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Commercialism: How Marketing Schemes Have Impacted Our Traditions 

WRITTEN BY Autumn Hall

From generation to generation, trends come and go, but there are several traditions that never seem to die. Without consideration, partners buy diamond wedding rings for one another, women shave their natural body hair and tens of millions of tons of clothing are purchased just to be thrown away each year. The list is by no means exhaustive — it’s just the surface.

In our ever-growing capital-driven world, it is important to ask ourselves “Where did these trends come from in the first place?” 

Unfortunately, the origins of traditions, such as the diamond ring, are not as Hallmark-esque as we might wish to believe. 

In his article in The Atlantic entitled “How an Ad Campaign Invented the Diamond Engagement Ring,” writer Uri Friedman explains the beginnings of diamond engagement rings and the reasons why they are so commonly found within marriage proposals. 

Friedman explains that the origins of the value attached to diamonds can be attributed to “the discovery of massive diamond mines in South Africa in the late 19th century, which for the first time flooded world markets with diamonds.”

The British businessmen in the area quickly acknowledged a growing potential for commercializing the diamond industry, and created a South-African based cartel named De Beers. They developed marketing schemes to trick consumers into believing that diamonds were extremely rare, valuable jewels, despite the mass surplus at the time. 

There were several years of peaks and valleys of diamond sales, and diamond prices began to plummet, only to rise again in 1938. 

The ad agency N.W. Ayer began to sell a story of diamonds as a symbol of a husband’s romance and undying love for his wife, coining the slogan “A diamond is forever.” 

Over just four decades, “the company’s ad budget soared from $200,000 to $10 million a year. 

Despite only occurring about 85 years ago, sales have risen immensely with nearly three fourths of married women wearing a diamond ring.” 

Another, much more controversial tradition is the negative stigma around women’s body hair. For generations, bright pink razors and flower-covered shaving cream bottles have been branded toward women, who are expected to shave their legs as smoothly as humanly possible.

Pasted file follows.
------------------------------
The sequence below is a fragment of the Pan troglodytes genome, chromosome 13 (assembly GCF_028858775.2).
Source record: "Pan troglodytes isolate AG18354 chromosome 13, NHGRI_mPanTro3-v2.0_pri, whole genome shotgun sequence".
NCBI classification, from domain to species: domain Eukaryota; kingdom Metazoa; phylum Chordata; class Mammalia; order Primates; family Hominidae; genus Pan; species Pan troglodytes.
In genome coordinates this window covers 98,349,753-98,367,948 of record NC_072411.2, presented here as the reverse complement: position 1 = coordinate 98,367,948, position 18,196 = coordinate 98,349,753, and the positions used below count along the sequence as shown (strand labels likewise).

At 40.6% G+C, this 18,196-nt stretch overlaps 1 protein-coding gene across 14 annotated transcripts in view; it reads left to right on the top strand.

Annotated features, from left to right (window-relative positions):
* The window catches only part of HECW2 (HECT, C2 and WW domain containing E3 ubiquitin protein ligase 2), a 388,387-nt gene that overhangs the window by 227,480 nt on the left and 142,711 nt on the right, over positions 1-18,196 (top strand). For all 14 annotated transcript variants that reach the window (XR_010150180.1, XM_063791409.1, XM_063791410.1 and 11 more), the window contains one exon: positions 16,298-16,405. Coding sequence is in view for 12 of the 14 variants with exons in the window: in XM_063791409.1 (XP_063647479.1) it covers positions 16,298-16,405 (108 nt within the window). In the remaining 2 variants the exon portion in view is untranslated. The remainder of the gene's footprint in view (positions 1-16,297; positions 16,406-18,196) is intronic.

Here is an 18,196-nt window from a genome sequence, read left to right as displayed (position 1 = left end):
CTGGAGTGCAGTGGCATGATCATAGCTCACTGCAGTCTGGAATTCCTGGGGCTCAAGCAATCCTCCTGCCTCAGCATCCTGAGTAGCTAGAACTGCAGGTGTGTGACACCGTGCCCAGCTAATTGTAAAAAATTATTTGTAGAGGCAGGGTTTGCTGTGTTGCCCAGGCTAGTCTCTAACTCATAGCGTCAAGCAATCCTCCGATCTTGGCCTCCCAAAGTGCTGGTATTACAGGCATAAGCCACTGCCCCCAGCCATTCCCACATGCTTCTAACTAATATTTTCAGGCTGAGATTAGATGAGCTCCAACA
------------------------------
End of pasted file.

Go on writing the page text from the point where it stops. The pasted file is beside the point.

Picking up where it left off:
In response, especially in recent years, many women have begun to go against these unrealistic standards and have made the choice to quit shaving altogether. 

Similarly to diamond sales, razor companies began to see a possibility for commercialistic gain with women. Before 1915, most women did not shave any of their body hair because of the full-coverage attire of the time. 

When clothing trends began to change into freer, more revealing styles, King Camp Gillette saw an opportunity to capitalize and market his shaving products toward both women and men. 

 “I remember when I first decided that shaving my armpits was no longer for me. I decided I didn’t want to give my money to a company that was making me feel bad about my looks. I didn’t want to give my money to a company that was promoting such waste of disposable and single use plastics,” University of Tennessee researcher and PhD candidate Sarah Frankel said.

Frankel explained the difficulties following her decision to stop shaving.

“I chose not to shave, but I was too embarrassed to show that. One day, I was getting my hair cut, and the coolest, most punk rock girl was washing my hair — in a tank top — with her armpit hair wild and free. She didn’t even acknowledge it … After that day I realized I wanted to be like her … If I was proud of my body [hair] others could be too,” Frankel said.

Frankel’s powerful story shows the impact that the movement to ignore body hair stigma has made. It has inspired women to make their own choice on whether or not they want to shave, rather than being solely influenced by commercialized gender stereotypes. 

Our society’s habit of mindlessly following trends has also helped to create a decades-long cycle of people purchasing clothing that is “in style” for a short period of time, and quickly dumping tons of these items into landfills each year. 

“Media and large corporations that make their billions in profits off the back of slave labor promote this … and the mindless consumer eats it up … If you can create a style that is uniquely yours, you will never need to keep up with the fashion trends … You can easily locate timeless pieces to add to your collection through means of second hand shopping, thrifting or resale sites,” Frankel said.

Many people, including Frankel, have decided to switch to an individualistic “capsule wardrobe,” which consists of a more limited number of clothing items. This helps immensely with inspiring creativity in building one-of-a-kind, unique outfits as well as reducing mass clothing waste. 

As time passes, we continue to grow more and more aware of the harmful effects of our habits. We have the option to make our own educated decisions as to how to live our lives, rather than mindlessly feeding into baseless commercialism.